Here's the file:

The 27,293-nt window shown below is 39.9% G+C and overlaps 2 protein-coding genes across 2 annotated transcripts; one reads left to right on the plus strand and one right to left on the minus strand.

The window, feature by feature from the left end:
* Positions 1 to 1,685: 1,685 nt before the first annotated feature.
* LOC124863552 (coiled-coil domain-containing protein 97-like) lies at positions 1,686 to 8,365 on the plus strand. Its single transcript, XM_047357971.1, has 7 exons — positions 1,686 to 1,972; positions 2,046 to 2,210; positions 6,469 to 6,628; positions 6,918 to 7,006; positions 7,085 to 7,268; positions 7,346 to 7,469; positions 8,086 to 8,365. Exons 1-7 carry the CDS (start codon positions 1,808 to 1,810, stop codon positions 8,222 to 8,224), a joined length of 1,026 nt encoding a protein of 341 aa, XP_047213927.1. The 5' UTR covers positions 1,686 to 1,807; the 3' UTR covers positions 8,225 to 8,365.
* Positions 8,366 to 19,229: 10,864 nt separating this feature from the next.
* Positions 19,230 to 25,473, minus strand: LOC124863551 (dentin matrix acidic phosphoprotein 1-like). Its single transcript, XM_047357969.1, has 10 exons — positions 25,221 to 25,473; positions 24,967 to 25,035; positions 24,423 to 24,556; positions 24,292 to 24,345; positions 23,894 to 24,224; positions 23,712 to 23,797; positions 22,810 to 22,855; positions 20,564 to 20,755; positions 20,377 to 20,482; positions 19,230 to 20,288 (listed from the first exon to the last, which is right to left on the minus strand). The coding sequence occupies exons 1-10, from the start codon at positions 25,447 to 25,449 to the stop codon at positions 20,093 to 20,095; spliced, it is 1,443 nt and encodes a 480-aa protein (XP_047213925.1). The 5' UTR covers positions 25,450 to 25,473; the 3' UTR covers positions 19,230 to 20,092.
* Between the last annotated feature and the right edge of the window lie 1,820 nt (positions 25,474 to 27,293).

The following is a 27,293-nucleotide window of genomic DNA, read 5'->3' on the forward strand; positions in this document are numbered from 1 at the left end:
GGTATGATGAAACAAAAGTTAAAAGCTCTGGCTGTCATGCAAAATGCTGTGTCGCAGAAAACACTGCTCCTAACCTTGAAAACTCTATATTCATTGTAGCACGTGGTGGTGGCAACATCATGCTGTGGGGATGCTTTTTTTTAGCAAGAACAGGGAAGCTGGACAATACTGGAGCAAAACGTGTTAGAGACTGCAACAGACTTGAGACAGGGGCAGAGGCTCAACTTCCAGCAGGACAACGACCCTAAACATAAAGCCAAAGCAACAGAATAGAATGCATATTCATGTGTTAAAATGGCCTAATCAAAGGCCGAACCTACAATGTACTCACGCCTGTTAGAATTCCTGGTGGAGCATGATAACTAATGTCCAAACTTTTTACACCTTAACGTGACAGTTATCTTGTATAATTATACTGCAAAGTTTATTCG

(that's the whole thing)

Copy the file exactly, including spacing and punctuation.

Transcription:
The 27,293-nt window shown below is 39.9% G+C and overlaps 2 protein-coding genes across 2 annotated transcripts; one reads left to right on the plus strand and one right to left on the minus strand.

The window, feature by feature from the left end:
* Positions 1 to 1,685: 1,685 nt before the first annotated feature.
* LOC124863552 (coiled-coil domain-containing protein 97-like) lies at positions 1,686 to 8,365 on the plus strand. Its single transcript, XM_047357971.1, has 7 exons — positions 1,686 to 1,972; positions 2,046 to 2,210; positions 6,469 to 6,628; positions 6,918 to 7,006; positions 7,085 to 7,268; positions 7,346 to 7,469; positions 8,086 to 8,365. Exons 1-7 carry the CDS (start codon positions 1,808 to 1,810, stop codon positions 8,222 to 8,224), a joined length of 1,026 nt encoding a protein of 341 aa, XP_047213927.1. The 5' UTR covers positions 1,686 to 1,807; the 3' UTR covers positions 8,225 to 8,365.
* Positions 8,366 to 19,229: 10,864 nt separating this feature from the next.
* Positions 19,230 to 25,473, minus strand: LOC124863551 (dentin matrix acidic phosphoprotein 1-like). Its single transcript, XM_047357969.1, has 10 exons — positions 25,221 to 25,473; positions 24,967 to 25,035; positions 24,423 to 24,556; positions 24,292 to 24,345; positions 23,894 to 24,224; positions 23,712 to 23,797; positions 22,810 to 22,855; positions 20,564 to 20,755; positions 20,377 to 20,482; positions 19,230 to 20,288 (listed from the first exon to the last, which is right to left on the minus strand). The coding sequence occupies exons 1-10, from the start codon at positions 25,447 to 25,449 to the stop codon at positions 20,093 to 20,095; spliced, it is 1,443 nt and encodes a 480-aa protein (XP_047213925.1). The 5' UTR covers positions 25,450 to 25,473; the 3' UTR covers positions 19,230 to 20,092.
* Between the last annotated feature and the right edge of the window lie 1,820 nt (positions 25,474 to 27,293).

The following is a 27,293-nucleotide window of genomic DNA, read 5'->3' on the forward strand; positions in this document are numbered from 1 at the left end:
GGTATGATGAAACAAAAGTTAAAAGCTCTGGCTGTCATGCAAAATGCTGTGTCGCAGAAAACACTGCTCCTAACCTTGAAAACTCTATATTCATTGTAGCACGTGGTGGTGGCAACATCATGCTGTGGGGATGCTTTTTTTTAGCAAGAACAGGGAAGCTGGACAATACTGGAGCAAAACGTGTTAGAGACTGCAACAGACTTGAGACAGGGGCAGAGGCTCAACTTCCAGCAGGACAACGACCCTAAACATAAAGCCAAAGCAACAGAATAGAATGCATATTCATGTGTTAAAATGGCCTAATCAAAGGCCGAACCTACAATGTACTCACGCCTGTTAGAATTCCTGGTGGAGCATGATAACTAATGTCCAAACTTTTTACACCTTAACGTGACAGTTATCTTGTATAATTATACTGCAAAGTTTATTCG